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April 21, 2014

Those who know me will be aware that I’m very decidedly an atheist. Nevertheless, as Samuel Butler said, all atheists should go to church once in a while, so yesterday I went along to Holy Communion, it being Easter Sunday – partly because I retain a nostalgic affection for the Church of England (I used to be a choirboy) and partly because I thought I’d drag my children along and bore them out of their skulls, just as I used to be bored out of mine.

The first thing that struck me was the richness of the language. In the prayers and hymns one is constantly hearing, saying and singing words like glory, love, power, eternal, Heaven, angels, life everlasting etc – so much more satisfying than the anaemic prose of everyday life. There is something nourishing about being exposed for an hour to such positive and poetic language, so rich in associations. One doesn’t normally get much chance to hear words like that, let alone sing them. It’s a mood-enhancer.

The second thing was the frequency with which the phrase ‘son of God’ was used. It’s never occurred to me to wonder about this before – the idea that Jesus is supposed to be God’s son is so familiar one just gives it a free pass – but really, what does it actually mean? How could God have a son? Surely (if he existed) he wouldn’t be the sort of being that sired children? He doesn’t reproduce; he doesn’t have genes to pass on. If Jesus had had a DNA test, it would have revealed… what? OK, since God is supposed to be magic he could just create Jesus ex nihilo – but then in what sense is Jesus God’s son, as opposed to just another of his human creations, like the rest of us? What does that relationship consist in? Perhaps a theologian would say that the word son is a metaphor here. But then what is it a metaphor for?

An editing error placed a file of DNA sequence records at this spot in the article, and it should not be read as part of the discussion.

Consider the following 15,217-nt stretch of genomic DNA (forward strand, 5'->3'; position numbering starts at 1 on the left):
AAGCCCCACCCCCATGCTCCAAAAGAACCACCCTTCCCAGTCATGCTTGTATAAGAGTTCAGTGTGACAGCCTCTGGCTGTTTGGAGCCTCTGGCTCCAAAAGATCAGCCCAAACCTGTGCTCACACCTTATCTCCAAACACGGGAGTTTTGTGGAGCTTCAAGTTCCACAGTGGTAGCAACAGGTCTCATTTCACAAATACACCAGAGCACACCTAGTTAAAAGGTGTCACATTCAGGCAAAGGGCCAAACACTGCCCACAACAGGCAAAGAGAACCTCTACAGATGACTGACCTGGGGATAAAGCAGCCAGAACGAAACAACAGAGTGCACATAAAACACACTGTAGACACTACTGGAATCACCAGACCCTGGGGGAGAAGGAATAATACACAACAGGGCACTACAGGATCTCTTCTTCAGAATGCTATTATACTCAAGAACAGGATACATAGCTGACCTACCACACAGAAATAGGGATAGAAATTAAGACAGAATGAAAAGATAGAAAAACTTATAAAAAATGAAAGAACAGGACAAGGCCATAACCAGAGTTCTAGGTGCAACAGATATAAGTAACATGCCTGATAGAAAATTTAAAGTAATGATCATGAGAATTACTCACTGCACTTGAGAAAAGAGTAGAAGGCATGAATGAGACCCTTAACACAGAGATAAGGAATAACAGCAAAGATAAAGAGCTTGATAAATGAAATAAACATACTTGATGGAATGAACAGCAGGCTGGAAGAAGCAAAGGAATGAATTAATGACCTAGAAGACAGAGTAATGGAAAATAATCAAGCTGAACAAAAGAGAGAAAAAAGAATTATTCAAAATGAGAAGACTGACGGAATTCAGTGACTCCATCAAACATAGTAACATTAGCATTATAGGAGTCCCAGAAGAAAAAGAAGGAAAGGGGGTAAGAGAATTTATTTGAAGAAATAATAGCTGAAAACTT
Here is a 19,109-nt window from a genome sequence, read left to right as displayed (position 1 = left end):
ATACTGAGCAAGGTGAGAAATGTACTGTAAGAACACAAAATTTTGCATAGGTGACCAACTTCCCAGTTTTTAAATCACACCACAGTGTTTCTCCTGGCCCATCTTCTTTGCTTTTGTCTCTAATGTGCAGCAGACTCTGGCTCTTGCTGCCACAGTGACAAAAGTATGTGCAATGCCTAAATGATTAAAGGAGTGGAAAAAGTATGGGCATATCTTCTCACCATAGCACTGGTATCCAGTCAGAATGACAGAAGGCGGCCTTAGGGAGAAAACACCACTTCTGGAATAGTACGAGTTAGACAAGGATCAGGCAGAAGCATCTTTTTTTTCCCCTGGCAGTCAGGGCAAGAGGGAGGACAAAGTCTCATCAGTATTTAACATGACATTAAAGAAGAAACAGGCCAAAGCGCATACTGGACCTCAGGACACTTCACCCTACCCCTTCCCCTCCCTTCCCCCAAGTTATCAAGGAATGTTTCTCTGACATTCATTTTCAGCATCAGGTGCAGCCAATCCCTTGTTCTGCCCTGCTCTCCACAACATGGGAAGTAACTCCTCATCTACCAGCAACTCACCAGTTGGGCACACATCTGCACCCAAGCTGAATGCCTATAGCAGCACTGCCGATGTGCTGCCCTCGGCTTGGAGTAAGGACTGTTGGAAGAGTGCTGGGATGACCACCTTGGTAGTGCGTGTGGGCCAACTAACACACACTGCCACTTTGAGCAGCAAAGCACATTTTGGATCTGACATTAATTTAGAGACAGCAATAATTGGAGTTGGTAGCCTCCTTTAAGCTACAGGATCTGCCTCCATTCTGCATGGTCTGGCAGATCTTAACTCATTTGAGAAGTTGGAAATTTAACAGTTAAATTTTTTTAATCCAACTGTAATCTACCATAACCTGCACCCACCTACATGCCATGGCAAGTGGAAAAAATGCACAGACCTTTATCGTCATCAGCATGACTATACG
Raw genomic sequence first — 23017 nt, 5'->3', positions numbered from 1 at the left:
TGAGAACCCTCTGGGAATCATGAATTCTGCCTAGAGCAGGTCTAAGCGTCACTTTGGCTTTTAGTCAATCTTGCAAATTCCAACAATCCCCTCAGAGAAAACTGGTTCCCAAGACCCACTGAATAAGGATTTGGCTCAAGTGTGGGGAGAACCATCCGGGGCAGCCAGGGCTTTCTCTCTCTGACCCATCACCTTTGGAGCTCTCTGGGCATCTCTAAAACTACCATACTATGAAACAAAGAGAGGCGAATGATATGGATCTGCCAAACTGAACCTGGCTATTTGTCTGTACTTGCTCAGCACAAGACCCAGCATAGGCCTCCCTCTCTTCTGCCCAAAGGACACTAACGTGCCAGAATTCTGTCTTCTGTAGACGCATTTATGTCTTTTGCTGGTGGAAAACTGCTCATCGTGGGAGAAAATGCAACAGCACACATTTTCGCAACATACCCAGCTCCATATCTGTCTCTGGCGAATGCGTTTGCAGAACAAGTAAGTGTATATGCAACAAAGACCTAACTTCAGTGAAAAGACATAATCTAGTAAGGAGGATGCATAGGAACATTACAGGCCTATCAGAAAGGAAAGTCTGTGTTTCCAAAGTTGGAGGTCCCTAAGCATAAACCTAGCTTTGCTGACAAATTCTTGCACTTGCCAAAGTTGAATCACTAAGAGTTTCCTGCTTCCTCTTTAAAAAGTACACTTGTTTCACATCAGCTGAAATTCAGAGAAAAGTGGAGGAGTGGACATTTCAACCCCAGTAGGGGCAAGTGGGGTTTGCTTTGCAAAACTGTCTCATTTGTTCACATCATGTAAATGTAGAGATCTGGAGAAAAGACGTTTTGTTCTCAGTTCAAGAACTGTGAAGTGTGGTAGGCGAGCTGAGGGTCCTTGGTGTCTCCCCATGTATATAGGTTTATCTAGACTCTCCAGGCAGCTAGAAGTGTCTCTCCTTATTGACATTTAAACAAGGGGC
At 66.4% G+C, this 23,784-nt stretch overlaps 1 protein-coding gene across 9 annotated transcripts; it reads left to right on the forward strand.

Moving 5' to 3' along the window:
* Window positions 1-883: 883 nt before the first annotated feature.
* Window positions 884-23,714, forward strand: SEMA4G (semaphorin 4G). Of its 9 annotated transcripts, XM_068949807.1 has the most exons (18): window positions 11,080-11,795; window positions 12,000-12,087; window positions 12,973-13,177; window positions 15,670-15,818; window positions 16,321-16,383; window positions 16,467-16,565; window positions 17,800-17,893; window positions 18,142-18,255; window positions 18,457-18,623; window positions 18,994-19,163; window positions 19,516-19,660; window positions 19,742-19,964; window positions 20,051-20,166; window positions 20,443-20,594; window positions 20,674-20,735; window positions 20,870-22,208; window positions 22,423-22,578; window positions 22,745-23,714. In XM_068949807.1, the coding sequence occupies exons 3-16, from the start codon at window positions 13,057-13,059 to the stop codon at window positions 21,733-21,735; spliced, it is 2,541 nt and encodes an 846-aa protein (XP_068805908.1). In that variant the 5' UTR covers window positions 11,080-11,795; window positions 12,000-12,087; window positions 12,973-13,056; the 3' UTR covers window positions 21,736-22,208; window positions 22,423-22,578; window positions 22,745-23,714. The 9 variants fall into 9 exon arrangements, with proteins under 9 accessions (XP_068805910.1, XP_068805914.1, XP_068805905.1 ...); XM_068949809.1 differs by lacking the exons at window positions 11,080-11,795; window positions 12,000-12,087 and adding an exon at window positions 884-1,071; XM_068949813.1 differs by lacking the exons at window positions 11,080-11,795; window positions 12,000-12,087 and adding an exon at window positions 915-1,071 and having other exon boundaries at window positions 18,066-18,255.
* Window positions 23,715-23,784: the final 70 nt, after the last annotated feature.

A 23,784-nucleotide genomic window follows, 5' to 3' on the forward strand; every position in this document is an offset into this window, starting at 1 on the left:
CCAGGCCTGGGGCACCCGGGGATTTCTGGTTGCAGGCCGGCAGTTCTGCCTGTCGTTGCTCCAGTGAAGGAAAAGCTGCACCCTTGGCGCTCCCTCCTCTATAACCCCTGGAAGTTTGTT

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One Comment
  1. Your last question could probably be appropriately applied to nearly everything in the Bible that is dismissed as metaphor when it conflicts with some other finding. The big question is: what method is used to determine whether something is a metaphor? And even when the metaphor is granted, some of the them have no obvious meaning.

    You do bring up an interesting point though, one which I never thought of. If God is not material, in what way can Jesus be Son of God? Certainly, the honest interpretation of historical Christianity is that Jesus was a real person and he really sits in Heaven next to God the Father. What other meaning could possibly be attributed to Jesus having risen “body and soul” into Heaven. If this is a metaphor as well, it is yet another nonsensical one. What possible metaphorical meaning does a body rising into Heaven have? Where then is the real body? Or was the body a metaphor too and the story is just telling us God punished himself metaphorically to save us from himself? Is the pronoun “himself” also metaphorical? At this point, we may as well just say the whole thing is a metaphor with no applicability to reality.

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